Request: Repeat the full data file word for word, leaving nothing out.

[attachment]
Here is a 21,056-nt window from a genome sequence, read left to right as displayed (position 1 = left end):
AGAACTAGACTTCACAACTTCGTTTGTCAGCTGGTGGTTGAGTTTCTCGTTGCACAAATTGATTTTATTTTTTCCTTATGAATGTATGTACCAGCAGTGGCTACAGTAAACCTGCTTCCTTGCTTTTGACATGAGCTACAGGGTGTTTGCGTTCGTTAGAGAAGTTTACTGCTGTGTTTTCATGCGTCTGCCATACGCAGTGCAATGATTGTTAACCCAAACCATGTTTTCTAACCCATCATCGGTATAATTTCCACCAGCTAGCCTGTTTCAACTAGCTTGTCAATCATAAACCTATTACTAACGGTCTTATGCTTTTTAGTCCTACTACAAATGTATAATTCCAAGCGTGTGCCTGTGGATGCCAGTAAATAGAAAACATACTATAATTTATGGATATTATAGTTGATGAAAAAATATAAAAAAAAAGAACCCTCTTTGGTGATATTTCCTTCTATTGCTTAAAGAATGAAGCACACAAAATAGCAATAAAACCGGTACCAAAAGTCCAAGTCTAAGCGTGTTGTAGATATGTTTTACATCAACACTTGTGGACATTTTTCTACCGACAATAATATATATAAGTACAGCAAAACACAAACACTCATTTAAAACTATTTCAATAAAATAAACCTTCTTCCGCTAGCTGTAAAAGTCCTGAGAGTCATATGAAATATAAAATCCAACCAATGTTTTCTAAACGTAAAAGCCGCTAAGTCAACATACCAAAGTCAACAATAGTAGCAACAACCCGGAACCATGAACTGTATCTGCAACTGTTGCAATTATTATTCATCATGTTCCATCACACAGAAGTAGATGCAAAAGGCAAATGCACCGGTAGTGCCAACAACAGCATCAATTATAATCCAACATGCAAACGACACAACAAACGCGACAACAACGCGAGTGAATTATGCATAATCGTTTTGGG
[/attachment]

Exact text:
Here is a 21,056-nt window from a genome sequence, read left to right as displayed (position 1 = left end):
AGAACTAGACTTCACAACTTCGTTTGTCAGCTGGTGGTTGAGTTTCTCGTTGCACAAATTGATTTTATTTTTTCCTTATGAATGTATGTACCAGCAGTGGCTACAGTAAACCTGCTTCCTTGCTTTTGACATGAGCTACAGGGTGTTTGCGTTCGTTAGAGAAGTTTACTGCTGTGTTTTCATGCGTCTGCCATACGCAGTGCAATGATTGTTAACCCAAACCATGTTTTCTAACCCATCATCGGTATAATTTCCACCAGCTAGCCTGTTTCAACTAGCTTGTCAATCATAAACCTATTACTAACGGTCTTATGCTTTTTAGTCCTACTACAAATGTATAATTCCAAGCGTGTGCCTGTGGATGCCAGTAAATAGAAAACATACTATAATTTATGGATATTATAGTTGATGAAAAAATATAAAAAAAAAGAACCCTCTTTGGTGATATTTCCTTCTATTGCTTAAAGAATGAAGCACACAAAATAGCAATAAAACCGGTACCAAAAGTCCAAGTCTAAGCGTGTTGTAGATATGTTTTACATCAACACTTGTGGACATTTTTCTACCGACAATAATATATATAAGTACAGCAAAACACAAACACTCATTTAAAACTATTTCAATAAAATAAACCTTCTTCCGCTAGCTGTAAAAGTCCTGAGAGTCATATGAAATATAAAATCCAACCAATGTTTTCTAAACGTAAAAGCCGCTAAGTCAACATACCAAAGTCAACAATAGTAGCAACAACCCGGAACCATGAACTGTATCTGCAACTGTTGCAATTATTATTCATCATGTTCCATCACACAGAAGTAGATGCAAAAGGCAAATGCACCGGTAGTGCCAACAACAGCATCAATTATAATCCAACATGCAAACGACACAACAAACGCGACAACAACGCGAGTGAATTATGCATAATCGTTTTGGG